More evidence comes to light that fat is not fattening

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We all know that fat is fattening right? (It is called fat, after all.) But not so fast, because as I detail here, for fat to get ‘fixed’ in the fat cells, a substance known as glycerol is required. Glycerol itself is supplied from a substance known as alpha glycerol phosphate (also known as glycerol-3-phosphate), which itself comes from the metabolism of glucose (carbohydrate). It should also be borne in mind that for sugar to get into the fat cells in the first place insulin is required, and this hormone is secreted most plentifully in response to the ingestion of carbohydrate.

The insulin secreted in response to carbohydrate (but not fat) also affects enzymes in a way which inhibits fat breakdown and enhances fatty deposition in the body.

So, one line of argument goes that eating a glut of carbohydrate (not fat) is what is truly fattening. It’s not a new message: most of us will have heard this concept before if we’re at all familiar with the work of the late Dr Robert Atkins, and at least some new life has been breathed into this idea through the work of Gary Taubes (author of Good Calories, Bad Calories/The Diet Delusion).

The idea that fat may not be intrinsically fattening received some support this week in the form of a study which assessed the relationship between dietary fat levels in almost 90,000 European adults and changes in body weight [1]. Individuals were followed for several years.

This study looked at the relationship between total fat intake and weight change, as well as the relationship between different types of fat (saturated, unsaturated and monounsaturated) and weight change too.

Once appropriate so-called ‘confounding factors’ such as dietary and lifestyle factors were taken into account, the authors could find no association between total fat intake or intake of any specific type of fat and weight change. They concluded We found no significant association between the amount or type of dietary fat and subsequent weight change in this large prospective study. These findings do not support the use of low-fat diets to prevent weight gain.

Epidemiological studies of this nature are not necessarily the best way to adjudge the effect of dietary fat on body weight. The acid test is really to, say, put people on low-fat diets and see if they successfully lose weight in the long term. A major review of relevant studies showed that, by and large, they don’t [2]. This study, undertaken by scientists from the respected Cochrane Collaboration, was withdrawn in 2008. The reason? It was out of date, and that the authors had no intention of updating it.

There are plenty of studies out there that might be viewed as ‘out of date’, but if there’s no new evidence to challenge their findings then, as long as the research has been performed appropriately and honestly, then they should surely stand. Back in 2002 the evidence clearly showed that low-fat diets are not effective for the purposes of weight loss, and the reality is nothing has changed now.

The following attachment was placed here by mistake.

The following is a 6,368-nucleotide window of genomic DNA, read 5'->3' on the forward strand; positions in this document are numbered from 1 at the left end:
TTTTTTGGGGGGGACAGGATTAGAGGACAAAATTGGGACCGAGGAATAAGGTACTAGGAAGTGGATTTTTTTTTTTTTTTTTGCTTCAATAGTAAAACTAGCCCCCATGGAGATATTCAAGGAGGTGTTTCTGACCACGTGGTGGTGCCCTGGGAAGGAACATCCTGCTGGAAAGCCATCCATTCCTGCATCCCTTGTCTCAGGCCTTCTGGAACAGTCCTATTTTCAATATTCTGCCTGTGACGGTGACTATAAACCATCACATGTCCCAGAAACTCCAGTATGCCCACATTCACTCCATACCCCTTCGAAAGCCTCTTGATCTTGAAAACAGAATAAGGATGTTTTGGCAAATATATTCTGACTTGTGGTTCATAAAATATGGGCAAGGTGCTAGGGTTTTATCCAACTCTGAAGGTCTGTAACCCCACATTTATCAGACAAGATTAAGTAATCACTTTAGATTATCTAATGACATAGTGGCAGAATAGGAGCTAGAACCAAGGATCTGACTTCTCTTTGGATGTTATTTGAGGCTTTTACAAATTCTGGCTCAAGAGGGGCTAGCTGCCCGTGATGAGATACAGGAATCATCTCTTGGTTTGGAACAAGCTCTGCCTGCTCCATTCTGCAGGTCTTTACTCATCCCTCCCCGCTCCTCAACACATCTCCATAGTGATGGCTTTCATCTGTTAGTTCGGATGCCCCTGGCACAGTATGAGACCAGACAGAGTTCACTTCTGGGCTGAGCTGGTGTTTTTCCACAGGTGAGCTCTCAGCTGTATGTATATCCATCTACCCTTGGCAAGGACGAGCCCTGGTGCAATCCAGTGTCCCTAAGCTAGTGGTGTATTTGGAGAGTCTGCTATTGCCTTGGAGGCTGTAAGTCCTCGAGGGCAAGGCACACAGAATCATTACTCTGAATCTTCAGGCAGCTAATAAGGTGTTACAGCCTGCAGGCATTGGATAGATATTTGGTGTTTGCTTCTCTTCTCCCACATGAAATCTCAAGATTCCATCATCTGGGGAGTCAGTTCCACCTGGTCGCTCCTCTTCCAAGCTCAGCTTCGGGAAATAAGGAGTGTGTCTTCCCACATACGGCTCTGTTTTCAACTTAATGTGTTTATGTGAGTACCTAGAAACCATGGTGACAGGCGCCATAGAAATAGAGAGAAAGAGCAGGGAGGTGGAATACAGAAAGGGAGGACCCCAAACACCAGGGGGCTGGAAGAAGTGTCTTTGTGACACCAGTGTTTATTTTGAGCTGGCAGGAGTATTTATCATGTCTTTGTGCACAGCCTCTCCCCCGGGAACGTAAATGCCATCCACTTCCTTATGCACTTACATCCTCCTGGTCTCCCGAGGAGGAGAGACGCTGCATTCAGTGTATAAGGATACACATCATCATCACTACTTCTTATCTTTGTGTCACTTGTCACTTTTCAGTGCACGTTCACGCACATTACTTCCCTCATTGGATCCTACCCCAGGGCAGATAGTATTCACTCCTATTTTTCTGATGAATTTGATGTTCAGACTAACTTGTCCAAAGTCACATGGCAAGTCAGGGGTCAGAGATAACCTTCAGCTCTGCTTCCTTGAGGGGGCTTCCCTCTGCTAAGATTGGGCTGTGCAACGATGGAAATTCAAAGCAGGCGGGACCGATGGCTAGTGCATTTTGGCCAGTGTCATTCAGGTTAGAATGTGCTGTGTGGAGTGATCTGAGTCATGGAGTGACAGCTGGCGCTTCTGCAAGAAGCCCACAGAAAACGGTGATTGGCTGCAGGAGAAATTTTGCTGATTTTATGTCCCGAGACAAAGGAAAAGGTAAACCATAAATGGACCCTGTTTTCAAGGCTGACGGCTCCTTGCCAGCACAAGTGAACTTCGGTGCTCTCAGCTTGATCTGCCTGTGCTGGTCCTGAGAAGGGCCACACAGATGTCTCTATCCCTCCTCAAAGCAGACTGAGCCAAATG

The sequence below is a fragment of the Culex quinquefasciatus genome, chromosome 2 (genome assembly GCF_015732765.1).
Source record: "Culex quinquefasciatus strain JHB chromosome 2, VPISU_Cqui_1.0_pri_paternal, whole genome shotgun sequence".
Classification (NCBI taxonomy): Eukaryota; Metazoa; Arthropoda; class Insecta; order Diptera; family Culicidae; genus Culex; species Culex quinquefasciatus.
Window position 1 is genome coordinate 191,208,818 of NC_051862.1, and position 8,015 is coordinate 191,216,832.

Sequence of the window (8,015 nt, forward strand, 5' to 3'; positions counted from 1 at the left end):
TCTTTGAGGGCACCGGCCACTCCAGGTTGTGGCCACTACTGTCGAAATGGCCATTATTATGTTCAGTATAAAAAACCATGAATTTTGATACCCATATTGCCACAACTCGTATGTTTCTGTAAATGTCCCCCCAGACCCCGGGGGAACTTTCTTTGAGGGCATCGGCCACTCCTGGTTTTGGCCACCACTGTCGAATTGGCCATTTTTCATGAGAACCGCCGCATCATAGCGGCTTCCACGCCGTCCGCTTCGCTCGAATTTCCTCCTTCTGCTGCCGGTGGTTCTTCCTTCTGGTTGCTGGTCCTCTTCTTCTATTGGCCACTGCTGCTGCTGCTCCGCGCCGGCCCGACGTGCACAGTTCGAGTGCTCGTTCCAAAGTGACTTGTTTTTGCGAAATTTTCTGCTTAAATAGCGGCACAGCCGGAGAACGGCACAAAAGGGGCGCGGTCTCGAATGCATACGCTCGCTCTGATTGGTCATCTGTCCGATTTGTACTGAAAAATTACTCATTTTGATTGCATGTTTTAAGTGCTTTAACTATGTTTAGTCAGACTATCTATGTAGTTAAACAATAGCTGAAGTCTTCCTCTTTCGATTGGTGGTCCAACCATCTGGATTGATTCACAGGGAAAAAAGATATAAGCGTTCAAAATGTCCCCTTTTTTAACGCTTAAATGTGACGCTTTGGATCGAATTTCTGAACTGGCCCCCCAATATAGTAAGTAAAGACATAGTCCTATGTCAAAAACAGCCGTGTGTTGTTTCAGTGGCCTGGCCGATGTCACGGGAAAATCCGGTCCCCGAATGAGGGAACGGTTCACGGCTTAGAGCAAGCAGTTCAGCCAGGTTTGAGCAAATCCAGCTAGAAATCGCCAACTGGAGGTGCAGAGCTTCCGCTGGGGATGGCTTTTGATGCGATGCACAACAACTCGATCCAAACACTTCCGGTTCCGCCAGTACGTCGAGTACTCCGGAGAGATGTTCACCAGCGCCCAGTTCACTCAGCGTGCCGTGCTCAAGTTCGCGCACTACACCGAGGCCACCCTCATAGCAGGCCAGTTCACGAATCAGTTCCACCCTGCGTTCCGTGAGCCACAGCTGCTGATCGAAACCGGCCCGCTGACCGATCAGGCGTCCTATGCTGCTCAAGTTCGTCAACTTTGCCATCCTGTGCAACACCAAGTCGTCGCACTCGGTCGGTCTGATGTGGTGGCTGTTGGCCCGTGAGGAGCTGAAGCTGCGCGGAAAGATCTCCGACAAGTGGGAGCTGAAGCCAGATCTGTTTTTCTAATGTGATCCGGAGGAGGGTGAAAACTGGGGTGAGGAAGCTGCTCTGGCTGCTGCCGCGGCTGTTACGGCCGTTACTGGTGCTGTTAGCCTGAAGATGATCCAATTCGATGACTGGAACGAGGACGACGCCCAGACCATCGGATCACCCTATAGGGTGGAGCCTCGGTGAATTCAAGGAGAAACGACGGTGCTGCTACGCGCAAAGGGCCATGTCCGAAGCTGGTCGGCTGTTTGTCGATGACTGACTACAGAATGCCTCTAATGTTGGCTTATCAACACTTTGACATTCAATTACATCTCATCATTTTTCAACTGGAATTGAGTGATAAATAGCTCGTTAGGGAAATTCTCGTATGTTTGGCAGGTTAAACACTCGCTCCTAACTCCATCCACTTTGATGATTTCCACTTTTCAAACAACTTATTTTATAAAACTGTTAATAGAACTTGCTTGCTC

Some might argue that while reducing fat intake is ineffective for weight loss, it might however be more effective regarding fat loss specifically. This question was considered by a major review conducted at the Harvard School of Public Health in the USA [3]. After reviewing literally dozens of studies which examined the relationship between fat eating and body weight, as well as the effectiveness of low-fat diets, the authors concluded that Diets high in fat do not appear to be the primary cause of the high prevalence of excess body fat in our society, and reductions in fat will not be a solution.

For individuals seeking to shed fat effectively in the long term, getting control of insulin levels is often key. This generally means cutting back on carbs, particularly those most disruptive to blood sugar and insulin levels such as those with added sugar and starchy staples such as bread, potatoes, rice, pasta and breakfast cereals. Another huge benefit associated with the eating of such a diet is that people often end up eating less, quite spontaneously and, importantly, without hunger.


1. Forouhi NG, et al. Dietary fat intake and subsequent weight change in adults: results from the European Prospective Investigation into Cancer and Nutrition cohorts. Am J Clin Nutr 14 October 2009 [epub ahead of print]

2. Pirozzo S, et al. Advice on low-fat diets for obesity. Cochrane Database Syst Rev. 2002;(2):CD003640

3. Willett C, et al. Dietary fat is not a major determinant of body fat. Am J Med. 2002;113(9B):47S-59S

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